Serendipity

Definition
on Marriam Webster.com:

The faculty or phenomenon of finding valuable or agreeable things not sought for:

Serendipity is the second of my best loved words. (see post of Agapé) Serendipity is, of course better known than ‘agapé’ although it is none the less pleasing when I think of it.

A dear elderly friend of mine who passed away a couple of years ago used to call these happenings ‘God incidences.’ I like that too, as it seems to imply something which is more than just a coincidence.

My sister has been visiting my parents this week from France and we were travelling down to South West London to see another dear friend of the family. I was driving and the joined the M1 just above Luton only to see the traffic begin to build up in front of us, as the temporary restriction signs was bringing our speed steadily lower. In that snap decision between joining the
queue and taking the slip road I barely hesitated before coming off at Junction 9 heading towards St Albans.

It just so happens that we lived on the outskirts of St Albans on the other side of Verulamium Park for fifteen years as a family, until my parents moved to Kent when I was eighteen and I was on my way to college; my sister had long since left for America.

As I circled the city the car was full of happy recollections:

‘I used to walk this way from school if I finished early to meet you, mum, at St Michael’s school,’ recalled my sister.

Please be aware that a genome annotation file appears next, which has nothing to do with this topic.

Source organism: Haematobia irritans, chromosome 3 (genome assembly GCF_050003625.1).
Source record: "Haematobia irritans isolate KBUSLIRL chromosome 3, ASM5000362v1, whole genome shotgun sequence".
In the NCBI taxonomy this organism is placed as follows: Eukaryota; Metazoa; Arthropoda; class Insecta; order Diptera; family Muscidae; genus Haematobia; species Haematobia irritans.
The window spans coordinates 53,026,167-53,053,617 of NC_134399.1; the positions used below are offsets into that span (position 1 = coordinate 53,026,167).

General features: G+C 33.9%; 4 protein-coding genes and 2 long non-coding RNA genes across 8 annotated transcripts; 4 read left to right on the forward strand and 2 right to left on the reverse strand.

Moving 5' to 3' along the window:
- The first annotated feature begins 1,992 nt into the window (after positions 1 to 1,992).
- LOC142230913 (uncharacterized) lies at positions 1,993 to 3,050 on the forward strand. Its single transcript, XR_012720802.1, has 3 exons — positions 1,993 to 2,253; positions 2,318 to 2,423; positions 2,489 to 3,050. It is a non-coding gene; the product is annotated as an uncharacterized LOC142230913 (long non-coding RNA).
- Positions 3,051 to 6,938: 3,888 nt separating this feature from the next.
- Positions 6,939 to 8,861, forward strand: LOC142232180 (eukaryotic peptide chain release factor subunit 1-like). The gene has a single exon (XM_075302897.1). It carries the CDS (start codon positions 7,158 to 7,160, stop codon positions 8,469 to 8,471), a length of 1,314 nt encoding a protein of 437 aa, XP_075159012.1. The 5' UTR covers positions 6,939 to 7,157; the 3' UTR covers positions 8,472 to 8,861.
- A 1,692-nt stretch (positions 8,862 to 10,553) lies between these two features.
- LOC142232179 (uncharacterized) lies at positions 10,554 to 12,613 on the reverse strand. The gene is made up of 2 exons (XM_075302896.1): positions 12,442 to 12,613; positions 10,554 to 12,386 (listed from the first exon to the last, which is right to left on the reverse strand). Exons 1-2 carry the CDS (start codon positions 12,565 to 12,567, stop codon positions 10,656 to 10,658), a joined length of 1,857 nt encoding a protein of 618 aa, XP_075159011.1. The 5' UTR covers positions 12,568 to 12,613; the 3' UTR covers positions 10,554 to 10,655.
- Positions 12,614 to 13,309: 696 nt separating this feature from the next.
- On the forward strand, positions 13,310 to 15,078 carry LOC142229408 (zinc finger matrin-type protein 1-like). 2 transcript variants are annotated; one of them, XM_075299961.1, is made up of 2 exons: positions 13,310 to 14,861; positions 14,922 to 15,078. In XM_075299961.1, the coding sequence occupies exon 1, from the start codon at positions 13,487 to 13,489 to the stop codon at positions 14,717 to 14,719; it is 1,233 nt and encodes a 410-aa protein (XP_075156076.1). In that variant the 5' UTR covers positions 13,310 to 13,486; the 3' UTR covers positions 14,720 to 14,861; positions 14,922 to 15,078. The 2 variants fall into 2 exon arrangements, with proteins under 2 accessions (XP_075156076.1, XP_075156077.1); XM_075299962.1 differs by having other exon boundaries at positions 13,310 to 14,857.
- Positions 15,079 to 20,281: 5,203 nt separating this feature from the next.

‘We used to batman down this hill to St Micheal’s church to go bellringing. We were always late. You must remember those long capes we made one year!’ I reminded my sister.

‘Look, the path is still there, the one that went to our house,’ added mum.

‘I thought they sold the boys school playing field for houses years ago. I wonder what took them so long.’

‘We had a much better view with the field there,’ and I wasn’t talking about the boys playing rugby either!

‘Oh, there’s the King Harry. Do you remember that funny vicar who used to pop into cars at the traffic lights?’

‘Where’s the little hall where we went to Brownies and Guides?’

‘It’s hard to believe we walked all this way to Killigrew Junior school. They wouldn’t do it these days would they.’

‘Rod Argent used to buy his bread from the baker’s here at Chiswell Green.’

I know that these reminiscences mean nothing to anyone else, but with my sister living abroad and my elderly parents
living nearby me up in Bedfordshire, the few minutes we had all together in my car passing though the familiar haunts of St Albans in Hertfordshire were very precious.

Serendipity is certainly a special word for me!

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Filed under Family History, Words

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